Remmert discusses his rich source material in seven – related – case studies. He points, for example, to the important role the engravings played in Jesuit science during the seventeenth century, starting with the much debated discussion over the Copernican system. That the Roman church would not take the hypothesis for granted – as Remmert points out on the basis of a very close look at the frontispiece of Clavius’s Opera Mathematica – would have been clear for a small and learned group of intimi already by 1612, shortly after the publication of Galileo’s telescopic observations ( Sidereus Nuncius, 1609). Visual representations of biblical passages presuming an immobile earth could be taken as a demarcation of the Catholic Church’s position in the twilight zone between the publications of Copernicus’s De revolutionibus (1543) and Galilei’s Il Sagiatore (1623). In other words: images could prefigurate verbal and printed discussions. In his well-documented and lucid account, Remmert makes also very interesting observations on the visual rhetoric involving the fashioning of the two disciplines: astronomy and mathematics. Brahe, Kepler and others were very successful in creating an imagery around the venerable science of astronomy all the way back to Hipparchus and Aristarchus. Others, such as Samuel Marolois and Caramuel Lobkowitz, visually underlined the importance of mathematics for warfare, trade, navigation and – yes – perspective.
Although Remmert’s Picturing the Scientific Revolution is of great relevance for all those who are interested in early modern intellectual and visual culture in Europe in general, it is of particular relevance for historians of Netherlandish art. Almost in passing, we are reminded that the Low Countries played an important role in the ‘scientific revolution;’ that Dutch artists (notably engravers) were top of the bill and received many commissions (also from abroad); and that publishing houses in the Dutch Republic were responsible for circa half of the number of books printed in Europe during the last half of the seventeenth century. In one chapter, Remmert explicitly addresses the Dutch situation. In a fascinating analysis, he demonstrates how some of Brahe’s Dutch students and followers elaborated on the Dane’s invention of a visual tradition. Nicolaus Mulerius, Adriaan Metius and Philip Lansbergen, and later Andreas Cellarius and the lesser known Jan Luyts, developed a visual idiom to communicate their respective cosmological ideas (mainly Copernican), and to put their work firmly both in a respectable tradition and in the contemporary debate. By focusing on a particular theme in a particular place, Remmert demonstrates that there is no such thing as an universal iconography with a fixed significance: ‘Pictures, just like ideas, are understood in ways that alter as they migrate to different circumstances’ (194).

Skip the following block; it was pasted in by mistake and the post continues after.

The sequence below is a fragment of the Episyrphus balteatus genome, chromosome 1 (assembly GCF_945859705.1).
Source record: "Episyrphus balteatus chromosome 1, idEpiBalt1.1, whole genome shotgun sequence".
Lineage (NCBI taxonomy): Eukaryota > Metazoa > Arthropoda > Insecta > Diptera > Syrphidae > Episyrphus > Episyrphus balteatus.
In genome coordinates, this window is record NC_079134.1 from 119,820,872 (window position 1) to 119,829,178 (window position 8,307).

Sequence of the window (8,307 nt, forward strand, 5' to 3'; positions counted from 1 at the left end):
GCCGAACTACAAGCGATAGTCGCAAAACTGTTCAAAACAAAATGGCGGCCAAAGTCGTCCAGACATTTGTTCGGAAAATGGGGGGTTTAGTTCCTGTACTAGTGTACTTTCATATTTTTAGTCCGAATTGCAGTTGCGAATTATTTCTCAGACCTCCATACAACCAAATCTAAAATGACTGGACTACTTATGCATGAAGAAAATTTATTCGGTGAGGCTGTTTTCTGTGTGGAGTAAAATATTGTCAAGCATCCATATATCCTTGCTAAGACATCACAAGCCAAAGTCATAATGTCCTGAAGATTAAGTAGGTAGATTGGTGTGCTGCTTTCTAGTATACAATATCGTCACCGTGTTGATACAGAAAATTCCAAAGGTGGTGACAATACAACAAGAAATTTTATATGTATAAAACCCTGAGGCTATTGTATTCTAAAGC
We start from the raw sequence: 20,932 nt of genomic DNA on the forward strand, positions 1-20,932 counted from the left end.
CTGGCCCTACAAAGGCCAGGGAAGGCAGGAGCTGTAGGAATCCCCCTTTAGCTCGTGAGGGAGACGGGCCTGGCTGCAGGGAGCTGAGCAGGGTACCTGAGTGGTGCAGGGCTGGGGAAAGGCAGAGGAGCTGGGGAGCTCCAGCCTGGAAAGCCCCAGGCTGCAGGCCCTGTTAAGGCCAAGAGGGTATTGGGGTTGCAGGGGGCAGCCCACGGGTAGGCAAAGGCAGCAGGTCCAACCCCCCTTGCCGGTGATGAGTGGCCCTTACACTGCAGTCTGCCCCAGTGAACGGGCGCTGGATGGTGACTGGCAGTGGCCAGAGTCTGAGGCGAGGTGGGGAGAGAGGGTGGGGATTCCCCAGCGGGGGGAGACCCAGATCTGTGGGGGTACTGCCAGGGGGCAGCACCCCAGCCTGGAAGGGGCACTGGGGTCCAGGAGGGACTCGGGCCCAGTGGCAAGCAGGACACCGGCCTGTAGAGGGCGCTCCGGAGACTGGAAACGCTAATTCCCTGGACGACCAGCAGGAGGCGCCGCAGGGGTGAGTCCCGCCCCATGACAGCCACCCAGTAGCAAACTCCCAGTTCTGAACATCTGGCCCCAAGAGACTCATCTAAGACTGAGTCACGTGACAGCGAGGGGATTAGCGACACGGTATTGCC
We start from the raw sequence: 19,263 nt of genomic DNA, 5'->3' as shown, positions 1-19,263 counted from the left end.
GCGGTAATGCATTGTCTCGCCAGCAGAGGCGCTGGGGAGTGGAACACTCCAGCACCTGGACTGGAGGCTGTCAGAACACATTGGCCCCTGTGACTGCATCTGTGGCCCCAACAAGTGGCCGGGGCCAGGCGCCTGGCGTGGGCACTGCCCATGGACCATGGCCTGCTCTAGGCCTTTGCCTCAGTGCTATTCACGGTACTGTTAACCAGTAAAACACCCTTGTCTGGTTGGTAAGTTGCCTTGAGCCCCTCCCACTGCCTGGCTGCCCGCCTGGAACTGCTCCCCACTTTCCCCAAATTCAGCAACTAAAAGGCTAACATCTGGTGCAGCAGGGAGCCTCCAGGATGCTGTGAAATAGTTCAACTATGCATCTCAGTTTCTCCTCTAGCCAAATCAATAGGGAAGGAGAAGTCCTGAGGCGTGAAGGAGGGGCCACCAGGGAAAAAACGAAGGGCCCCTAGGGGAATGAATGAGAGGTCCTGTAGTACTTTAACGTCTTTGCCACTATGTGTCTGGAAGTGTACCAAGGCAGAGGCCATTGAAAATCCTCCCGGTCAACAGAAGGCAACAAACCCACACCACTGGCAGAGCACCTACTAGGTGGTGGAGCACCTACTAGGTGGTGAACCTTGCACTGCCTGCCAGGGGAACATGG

In this book, Remmert focuses on astronomy and mathematics, the disciplines that traditionally are seen as the core of the ‘scientific revolution.’ The author is well aware of the fact that the scope of historians of science has widened over the last decades. They have, amongst other themes, also taken the developments in natural history, medicine and chemistry into account, not to speak of geography, linguistics and what we somewhat anachronistically could call ethnography. It is precisely in these areas that Dutch artists and publishers had their Golden Age between ca. 1670 and 1735. One has only to think of famous works like the multi-volume Hortus Malabaricus (1678-1703) by Hendrik van Reede tot Drakestein; the posthumous Amboinsche Rariteitenkamer (1705) by Georg Rumphius; or the Loccupletissimi rerum thesauri accurate descriptio (1734-1765) by Albertus Seba, works with beautifully executed engraved title-pages or frontispieces. The challenging work of Remmert offers a stimulus for further research into this theme.
Courtauld Institute of Art/ Huygens Institute for the History of the Netherlands